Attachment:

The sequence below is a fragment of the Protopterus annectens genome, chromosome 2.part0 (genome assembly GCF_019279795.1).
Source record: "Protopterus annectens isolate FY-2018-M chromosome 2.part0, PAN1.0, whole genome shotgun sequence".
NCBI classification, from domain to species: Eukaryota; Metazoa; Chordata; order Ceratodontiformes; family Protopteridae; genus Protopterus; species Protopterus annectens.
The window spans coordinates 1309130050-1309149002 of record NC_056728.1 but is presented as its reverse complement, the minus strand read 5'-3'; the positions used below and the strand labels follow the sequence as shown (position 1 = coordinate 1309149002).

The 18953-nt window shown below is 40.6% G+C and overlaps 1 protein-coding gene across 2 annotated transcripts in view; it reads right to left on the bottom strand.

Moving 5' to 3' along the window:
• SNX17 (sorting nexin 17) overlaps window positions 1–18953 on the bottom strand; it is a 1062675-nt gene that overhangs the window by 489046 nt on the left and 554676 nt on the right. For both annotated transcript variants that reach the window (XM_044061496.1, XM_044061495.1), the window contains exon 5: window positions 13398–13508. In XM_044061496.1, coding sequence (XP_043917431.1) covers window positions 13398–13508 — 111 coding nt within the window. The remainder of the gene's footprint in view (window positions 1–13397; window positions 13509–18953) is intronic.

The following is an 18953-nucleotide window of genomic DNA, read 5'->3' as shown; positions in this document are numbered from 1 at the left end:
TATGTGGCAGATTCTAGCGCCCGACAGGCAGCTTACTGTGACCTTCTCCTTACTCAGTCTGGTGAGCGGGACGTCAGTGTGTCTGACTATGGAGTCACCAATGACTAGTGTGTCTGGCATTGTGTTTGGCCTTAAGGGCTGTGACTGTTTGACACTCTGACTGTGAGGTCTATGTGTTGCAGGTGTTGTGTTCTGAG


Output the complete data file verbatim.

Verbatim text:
The sequence below is a fragment of the Protopterus annectens genome, chromosome 2.part0 (genome assembly GCF_019279795.1).
Source record: "Protopterus annectens isolate FY-2018-M chromosome 2.part0, PAN1.0, whole genome shotgun sequence".
NCBI classification, from domain to species: Eukaryota; Metazoa; Chordata; order Ceratodontiformes; family Protopteridae; genus Protopterus; species Protopterus annectens.
The window spans coordinates 1309130050-1309149002 of record NC_056728.1 but is presented as its reverse complement, the minus strand read 5'-3'; the positions used below and the strand labels follow the sequence as shown (position 1 = coordinate 1309149002).

The 18953-nt window shown below is 40.6% G+C and overlaps 1 protein-coding gene across 2 annotated transcripts in view; it reads right to left on the bottom strand.

Moving 5' to 3' along the window:
• SNX17 (sorting nexin 17) overlaps window positions 1–18953 on the bottom strand; it is a 1062675-nt gene that overhangs the window by 489046 nt on the left and 554676 nt on the right. For both annotated transcript variants that reach the window (XM_044061496.1, XM_044061495.1), the window contains exon 5: window positions 13398–13508. In XM_044061496.1, coding sequence (XP_043917431.1) covers window positions 13398–13508 — 111 coding nt within the window. The remainder of the gene's footprint in view (window positions 1–13397; window positions 13509–18953) is intronic.

The following is an 18953-nucleotide window of genomic DNA, read 5'->3' as shown; positions in this document are numbered from 1 at the left end:
TATGTGGCAGATTCTAGCGCCCGACAGGCAGCTTACTGTGACCTTCTCCTTACTCAGTCTGGTGAGCGGGACGTCAGTGTGTCTGACTATGGAGTCACCAATGACTAGTGTGTCTGGCATTGTGTTTGGCCTTAAGGGCTGTGACTGTTTGACACTCTGACTGTGAGGTCTATGTGTTGCAGGTGTTGTGTTCTGAG